Magnet Forensics sees revenue, profit growth in first earnings report since going public

magnet forensics

During the first quarter of 2021, Kitchener-Waterloo’s Magnet Forensics saw its annual recurring revenue (ARR) grow by 44 percent year-over-year, rising to $44.2 million USD.

The quarterly results, released Thursday morning, are the company’s first earnings report since going public last month. They concern the three months ending March 31, and do not include the proceeds from Magnet’s initial public offering (IPO). Magnet began trading on the Toronto Stock Exchange (TSX) after the end of Q1 on April 28, under the symbol ‘MAGT.’

“We have the technology, the team and with our recent IPO, the capital, to aggressively pursue this market.”

In Q1, Magnet’s revenue increased 25 percent, growing to $14.7 million compared to the same period during 2020. The company attributed this rise to an increase in software maintenance and support revenue as a result of growth within its customer base. Magnet’s net income also rose to $2.8 million, more than doubling its total from Q1 2020, when it saw profits of $1.2 million.
 

Founded in 2010, Magnet Forensics develops digital investigation software for forensic professionals. The firm’s tech acquires, analyzes, and shares evidence from computers, smartphones, tablets and IoT-related devices. According to Magnet, its products are used by more 4,000 public and private sector customers in over 90 countries.

In the last quarter, the company gained new customers in each of its public safety and private enterprise markets, including Europe, Asia, and North America, while also expanding its existing accounts with key public and private sector customers. Magnet said these expansion efforts drove its increase in revenue.

RELATED: Magnet Forensics increases TSX IPO target, aiming to raise $100 million

“Magnet Forensics won new customers and expanded our existing accounts in Q1 across our public and private sector markets,” said Adam Belsher, Magnet’s CEO. “This delivered topline growth of 25% in the quarter and increased our annual recurring revenue to $44 million for the end of the period.”

In Q1, Magnet’s cash decreased from $21.2 million USD as of the end of 2020 to $16.6 million, which the company attributed to corporate income tax payments. During the last quarter, Magnet released new software products, including AXIOM for public safety organizations, and AXIOM CYBER for private enterprises.

“We have the technology, the team and with our recent IPO, the capital, to aggressively pursue this market,” said Belsher.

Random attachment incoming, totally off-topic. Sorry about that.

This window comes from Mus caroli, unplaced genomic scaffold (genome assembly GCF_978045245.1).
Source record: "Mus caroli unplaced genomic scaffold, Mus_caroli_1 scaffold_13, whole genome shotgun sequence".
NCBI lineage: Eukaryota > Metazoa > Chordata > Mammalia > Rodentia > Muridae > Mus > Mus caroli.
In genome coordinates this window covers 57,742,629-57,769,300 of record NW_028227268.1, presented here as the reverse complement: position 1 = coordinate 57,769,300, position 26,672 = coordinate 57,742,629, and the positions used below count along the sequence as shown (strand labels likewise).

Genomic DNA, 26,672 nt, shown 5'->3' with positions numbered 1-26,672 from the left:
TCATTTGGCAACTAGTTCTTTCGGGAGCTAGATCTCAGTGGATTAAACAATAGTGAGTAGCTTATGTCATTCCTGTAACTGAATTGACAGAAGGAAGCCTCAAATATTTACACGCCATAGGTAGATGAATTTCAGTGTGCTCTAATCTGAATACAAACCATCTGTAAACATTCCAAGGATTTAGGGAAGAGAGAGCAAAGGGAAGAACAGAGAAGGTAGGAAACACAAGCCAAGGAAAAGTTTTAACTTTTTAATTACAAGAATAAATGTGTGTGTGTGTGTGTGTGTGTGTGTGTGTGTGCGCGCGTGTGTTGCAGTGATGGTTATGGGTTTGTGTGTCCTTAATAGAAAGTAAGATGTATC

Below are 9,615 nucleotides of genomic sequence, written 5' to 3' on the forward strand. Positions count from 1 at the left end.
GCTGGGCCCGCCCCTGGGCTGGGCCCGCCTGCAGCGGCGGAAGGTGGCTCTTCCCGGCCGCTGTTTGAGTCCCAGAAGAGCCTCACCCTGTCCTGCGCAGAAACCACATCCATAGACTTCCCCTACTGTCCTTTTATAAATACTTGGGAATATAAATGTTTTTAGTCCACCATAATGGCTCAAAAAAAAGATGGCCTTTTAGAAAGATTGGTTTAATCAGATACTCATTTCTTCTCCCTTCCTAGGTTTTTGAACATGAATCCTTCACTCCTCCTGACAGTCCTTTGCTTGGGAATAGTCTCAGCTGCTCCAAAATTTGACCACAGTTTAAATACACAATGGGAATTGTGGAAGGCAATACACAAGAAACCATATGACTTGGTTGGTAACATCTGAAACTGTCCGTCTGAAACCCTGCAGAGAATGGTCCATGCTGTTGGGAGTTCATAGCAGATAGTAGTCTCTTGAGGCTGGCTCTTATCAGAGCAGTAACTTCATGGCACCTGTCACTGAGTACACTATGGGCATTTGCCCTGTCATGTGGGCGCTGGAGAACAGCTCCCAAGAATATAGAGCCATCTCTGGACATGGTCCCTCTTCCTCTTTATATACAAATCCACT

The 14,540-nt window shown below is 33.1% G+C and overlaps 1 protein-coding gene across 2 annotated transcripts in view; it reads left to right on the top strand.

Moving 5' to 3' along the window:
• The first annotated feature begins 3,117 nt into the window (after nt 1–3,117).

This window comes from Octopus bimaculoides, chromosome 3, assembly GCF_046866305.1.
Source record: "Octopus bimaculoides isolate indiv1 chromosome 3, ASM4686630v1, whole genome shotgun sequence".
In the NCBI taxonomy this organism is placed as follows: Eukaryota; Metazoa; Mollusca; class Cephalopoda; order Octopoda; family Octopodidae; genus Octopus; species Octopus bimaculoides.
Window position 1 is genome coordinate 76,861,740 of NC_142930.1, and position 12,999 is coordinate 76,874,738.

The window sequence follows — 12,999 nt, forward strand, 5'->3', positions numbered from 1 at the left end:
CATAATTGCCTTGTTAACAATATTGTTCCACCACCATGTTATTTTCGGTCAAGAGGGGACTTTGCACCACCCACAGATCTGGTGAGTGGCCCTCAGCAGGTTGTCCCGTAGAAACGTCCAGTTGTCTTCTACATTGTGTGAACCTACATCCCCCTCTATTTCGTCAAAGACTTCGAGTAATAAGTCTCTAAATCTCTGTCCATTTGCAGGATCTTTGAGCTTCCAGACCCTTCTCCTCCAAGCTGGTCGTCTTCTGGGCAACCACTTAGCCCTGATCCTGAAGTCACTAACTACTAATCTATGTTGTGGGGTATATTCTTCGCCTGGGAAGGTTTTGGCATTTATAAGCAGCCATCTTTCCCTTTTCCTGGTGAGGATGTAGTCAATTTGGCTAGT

Magnet officially closed its initial public offering (IPO) on May 3, raising just over $115 million CAD in gross proceeds, for net proceeds of about $108 million. The company sold nearly 6.8 million subordinate voting shares at a price of $17 per share, including an option exercised in full by the IPO’s underwriters. Magnet said it plans to use the net proceeds to strengthen its balance sheet and give itself the flexibility to fund future growth strategies.

The company initially planned to raise $90 million CAD through the offering but upped its target to $100 million following strong demand from investors. Magnet’s IPO was Waterloo Region’s first in 15 years.

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“I’m proud of the team that has gotten Magnet Forensics to this important milestone,” said Belsher following the close of Magnet’s IPO.

“Our customers are seeing significant growth of cybercrime and digital evidence related to their investigations globally,” said Belsher, calling the investment “an acknowledgement of the importance of these challenges,” adding that the fresh funding “provides resources to tackle them more aggressively.”

Last year, Magnet generated nearly $11 million USD in net income on $51 million in revenue. This was a significant increase compared to the nearly $1 million profit the company earned after generating almost $39 million in revenue during 2019, according to Magnet’s final prospectus.

Photo from Magnet Forensics

Josh Scott

Josh Scott

Josh Scott is a BetaKit staff writer who loves to tell Canadian business and tech stories. His coverage is more complete than his moustache.